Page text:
Researchers at Institute for Bioengineering of Catalonia (IBEC) have proposed a model that gives important insights into how nanoparticles interact with cells, virus, bacteria or proteins, among others.
The findings provide a very powerful tool to design personalized nanomedicines, since allow the scientists to create nanoparticles tailor-made for each patient.
Researchers at the Institute of Bioengineering of Catalonia (IBEC) led by Professor ICREA Núria Montserrat are studying the role of the receptor ‘Angiotensin converting enzyme’ (ACE2), one of the pathways that the SARS-Co-V2 virus uses to enter our body.
To do this, experts use mini-kidneys, as well as other cell cultures such as cardiac organoids. The goal is to exploit these mini-organs to better understand how the virus works.
Researchers at Institute for Bioengineering of Catalonia (IBEC) have managed to recreate the coculture conditions and environmental requisites that would allow the simultaneous and stable growth of Pseudomonas aeruginosa and Staphylococcus aureus, two major pathogens commonly found growing together in intricate biofilms in disease-affected lungs or wounds.
Most chronic infections occur due to the inherent capacity of some bacterial pathogens to grow in biofilms. Biofilm-associated infections, which have become a critical worldwide threat, have historically been treated as single-species events.
The Molecular and cellular neurobiotechnology group with the collaboration of the Nanobioengineering group, both of them at IBEC, have applied a new light-stimulated technique to modulate muscular activity and stimulate cell regeneration of the peripheral nervous system.
Thanks to this research they have discovered that muscle activity can activate the neurons and accelerate their regeneration after an injury.
The Bacterial Infections: Antimicrobial Therapies group at IBEC, led by Eduard Torrents, has developed a system capable of investigating how pathogens adapt to oxygen changes.
Using this technique, they have discovered that bacteria E. coli and Pseudomonas aeruginosa can adapt to environmental changes through different mechanisms, which opens the door to better knowledge and treatment of infections.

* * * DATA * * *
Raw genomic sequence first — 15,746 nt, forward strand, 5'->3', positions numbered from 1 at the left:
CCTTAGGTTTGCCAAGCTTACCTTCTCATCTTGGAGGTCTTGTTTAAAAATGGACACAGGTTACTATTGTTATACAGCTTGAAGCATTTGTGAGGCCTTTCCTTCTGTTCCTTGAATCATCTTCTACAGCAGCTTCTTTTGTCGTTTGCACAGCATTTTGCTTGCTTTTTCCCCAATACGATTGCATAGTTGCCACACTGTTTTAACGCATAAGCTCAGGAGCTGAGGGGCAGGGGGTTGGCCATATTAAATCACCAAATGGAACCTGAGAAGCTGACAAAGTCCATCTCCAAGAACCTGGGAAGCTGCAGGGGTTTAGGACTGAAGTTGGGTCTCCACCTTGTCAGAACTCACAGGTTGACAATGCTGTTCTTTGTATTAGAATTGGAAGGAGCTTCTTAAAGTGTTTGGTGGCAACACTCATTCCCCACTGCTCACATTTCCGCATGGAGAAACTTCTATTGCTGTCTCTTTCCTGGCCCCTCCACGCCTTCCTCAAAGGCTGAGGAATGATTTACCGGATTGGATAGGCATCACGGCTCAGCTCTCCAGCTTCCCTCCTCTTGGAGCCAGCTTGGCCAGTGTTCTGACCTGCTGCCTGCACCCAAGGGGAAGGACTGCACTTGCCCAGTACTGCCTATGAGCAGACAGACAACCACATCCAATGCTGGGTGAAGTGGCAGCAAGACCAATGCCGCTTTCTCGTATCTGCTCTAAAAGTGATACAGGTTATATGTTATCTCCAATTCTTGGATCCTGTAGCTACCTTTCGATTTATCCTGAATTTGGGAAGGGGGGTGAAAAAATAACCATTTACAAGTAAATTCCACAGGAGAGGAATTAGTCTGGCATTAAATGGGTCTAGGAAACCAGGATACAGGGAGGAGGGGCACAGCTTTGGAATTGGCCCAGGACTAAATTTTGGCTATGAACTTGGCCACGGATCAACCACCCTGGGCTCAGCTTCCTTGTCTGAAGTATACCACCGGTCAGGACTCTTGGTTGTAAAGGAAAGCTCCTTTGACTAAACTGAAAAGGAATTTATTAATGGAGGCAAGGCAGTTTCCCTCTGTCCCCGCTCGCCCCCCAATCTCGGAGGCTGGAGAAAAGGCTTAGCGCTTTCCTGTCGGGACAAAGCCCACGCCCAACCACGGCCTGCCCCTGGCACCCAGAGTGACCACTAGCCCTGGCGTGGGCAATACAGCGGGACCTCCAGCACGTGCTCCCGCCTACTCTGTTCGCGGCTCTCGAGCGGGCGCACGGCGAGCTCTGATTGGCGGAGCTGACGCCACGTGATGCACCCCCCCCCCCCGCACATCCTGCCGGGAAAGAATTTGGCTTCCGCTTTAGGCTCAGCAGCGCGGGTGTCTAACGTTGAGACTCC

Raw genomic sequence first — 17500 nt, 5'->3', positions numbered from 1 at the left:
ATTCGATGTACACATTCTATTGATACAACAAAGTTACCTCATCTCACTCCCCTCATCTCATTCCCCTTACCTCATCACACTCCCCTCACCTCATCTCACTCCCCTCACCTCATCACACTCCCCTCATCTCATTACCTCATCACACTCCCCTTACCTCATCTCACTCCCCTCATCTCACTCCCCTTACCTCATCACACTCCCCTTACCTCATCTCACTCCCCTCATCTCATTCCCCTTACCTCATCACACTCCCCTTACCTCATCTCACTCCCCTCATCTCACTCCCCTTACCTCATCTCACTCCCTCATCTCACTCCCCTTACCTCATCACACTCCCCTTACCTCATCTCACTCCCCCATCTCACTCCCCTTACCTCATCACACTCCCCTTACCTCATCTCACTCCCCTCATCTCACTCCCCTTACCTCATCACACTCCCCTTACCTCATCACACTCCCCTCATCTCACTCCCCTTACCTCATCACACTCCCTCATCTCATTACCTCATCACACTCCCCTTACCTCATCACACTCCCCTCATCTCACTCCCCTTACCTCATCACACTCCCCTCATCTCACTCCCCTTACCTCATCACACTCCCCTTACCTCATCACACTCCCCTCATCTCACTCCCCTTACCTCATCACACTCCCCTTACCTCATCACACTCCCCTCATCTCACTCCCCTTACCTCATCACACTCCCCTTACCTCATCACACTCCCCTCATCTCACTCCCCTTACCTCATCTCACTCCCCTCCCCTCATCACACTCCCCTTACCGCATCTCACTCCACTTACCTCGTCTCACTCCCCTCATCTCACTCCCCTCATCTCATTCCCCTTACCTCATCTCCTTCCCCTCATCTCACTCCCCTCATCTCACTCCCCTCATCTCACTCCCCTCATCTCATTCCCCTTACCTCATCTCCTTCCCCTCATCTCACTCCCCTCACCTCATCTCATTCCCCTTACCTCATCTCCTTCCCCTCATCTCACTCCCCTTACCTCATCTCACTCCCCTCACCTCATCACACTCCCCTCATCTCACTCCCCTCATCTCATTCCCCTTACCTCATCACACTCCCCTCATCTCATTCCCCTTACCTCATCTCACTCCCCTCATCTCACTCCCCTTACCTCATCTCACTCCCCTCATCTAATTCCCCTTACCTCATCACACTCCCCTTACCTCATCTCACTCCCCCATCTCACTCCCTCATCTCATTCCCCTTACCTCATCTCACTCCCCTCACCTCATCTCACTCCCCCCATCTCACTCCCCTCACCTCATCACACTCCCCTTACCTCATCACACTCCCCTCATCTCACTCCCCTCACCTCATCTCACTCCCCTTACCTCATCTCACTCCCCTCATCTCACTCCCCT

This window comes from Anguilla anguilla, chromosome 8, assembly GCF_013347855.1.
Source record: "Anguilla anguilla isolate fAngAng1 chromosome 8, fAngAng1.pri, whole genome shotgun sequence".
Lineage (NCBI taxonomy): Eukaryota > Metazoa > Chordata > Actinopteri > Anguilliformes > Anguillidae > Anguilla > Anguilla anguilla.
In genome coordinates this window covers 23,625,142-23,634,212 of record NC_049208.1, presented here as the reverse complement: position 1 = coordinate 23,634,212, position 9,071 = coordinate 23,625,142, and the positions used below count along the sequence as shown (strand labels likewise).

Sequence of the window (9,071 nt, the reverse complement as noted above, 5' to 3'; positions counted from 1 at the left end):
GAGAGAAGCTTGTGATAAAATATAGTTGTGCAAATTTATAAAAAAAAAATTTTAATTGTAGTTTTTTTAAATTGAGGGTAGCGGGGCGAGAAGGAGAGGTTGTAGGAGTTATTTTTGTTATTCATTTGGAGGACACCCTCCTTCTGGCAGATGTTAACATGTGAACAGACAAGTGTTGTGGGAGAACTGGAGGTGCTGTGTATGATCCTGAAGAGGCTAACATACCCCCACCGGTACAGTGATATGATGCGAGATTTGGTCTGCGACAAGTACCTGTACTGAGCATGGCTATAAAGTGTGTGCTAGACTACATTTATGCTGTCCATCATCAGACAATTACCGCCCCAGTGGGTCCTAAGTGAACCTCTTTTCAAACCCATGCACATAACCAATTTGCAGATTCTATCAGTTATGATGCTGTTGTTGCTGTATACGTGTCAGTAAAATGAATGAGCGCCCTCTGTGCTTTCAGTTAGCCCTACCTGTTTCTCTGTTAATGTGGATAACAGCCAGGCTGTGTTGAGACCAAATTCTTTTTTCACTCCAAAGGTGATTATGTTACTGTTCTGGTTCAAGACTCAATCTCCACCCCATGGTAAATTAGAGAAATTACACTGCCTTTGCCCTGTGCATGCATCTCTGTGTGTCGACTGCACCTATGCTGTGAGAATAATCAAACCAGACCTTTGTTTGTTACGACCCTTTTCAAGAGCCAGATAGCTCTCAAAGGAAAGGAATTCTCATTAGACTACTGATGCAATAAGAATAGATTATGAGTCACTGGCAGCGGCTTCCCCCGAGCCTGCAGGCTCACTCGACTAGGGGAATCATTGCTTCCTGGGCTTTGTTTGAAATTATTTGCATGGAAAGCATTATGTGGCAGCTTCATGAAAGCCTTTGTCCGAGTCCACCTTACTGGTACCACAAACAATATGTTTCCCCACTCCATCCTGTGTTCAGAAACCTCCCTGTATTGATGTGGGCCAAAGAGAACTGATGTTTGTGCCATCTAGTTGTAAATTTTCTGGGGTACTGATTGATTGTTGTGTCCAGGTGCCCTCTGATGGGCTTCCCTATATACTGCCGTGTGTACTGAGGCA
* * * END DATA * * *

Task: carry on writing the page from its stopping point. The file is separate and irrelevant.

José Antonio del Río, principal investigator at the Institute for Bioengineering of Catalonia (IBEC) together with Dr. Isidre Ferrer from Bellvitge Biomedical Research Institute (IDIBELL) led a study where they have unraveled that the pathology shown by patients with Globular Glial Tauopathy is due to the generation of harmful protein deposits for neurons and glial cells.
Tauopathies are characterized by the accumulation of phosphorylated tau protein, that associates with phosphate groups.
Researchers at IBEC and ICMAB develop a flexible, cheap and biocompatible transistor platform able to record an electrocardiogram of cells and micro-tissues during long periods of time.
The platform, based on organic transistor technology (EGOFET), can also measure the effect of drugs on beating cells, as cardiomyocytes, opening the door to several applications such as implantable devices for health.
IBEC researcher Joan Montero authors a paper in Nature Communications which uncovers a key adaptation that melanoma cancer cells use to evade current therapies. This finding might allow physicians to use better drug combinations to improve patient outcomes in the future.
Despite significant advances in cancer diagnosis and treatment, most targeted cancer therapies fail to achieve complete tumor regressions or durable remission. Understanding why these treatments are not always efficient has remained a main challenge for researchers and physicians. Now, Joan Montero from the IBEC and colleagues at Dana-Farber Cancer Institute/Harvard Medical School in USA report in Nature Communications a mechanism that uncovers why some therapies fail to treat melanoma.
The Biomedical signal processing and interpretation group at the Institute for Bioengineering of Catalonia (IBEC) has developed a portable, cheap and non-invasive system to detect obstructive sleep apnea (OSA) at home, a disorder characterized by recurrent airflow cessation during sleep. Researchers propose a novel method consisting of analyzing acoustic signals recorded with a smartphone.
Sleeping, like breathing, is an action that we all undertake throughout our whole lives. Sleep, which represents more than 25% of our time, is the body’s natural state of rest and an important factor of self-regulation. However, several diseases can affect sleep quality, leading to symptoms of varying severity.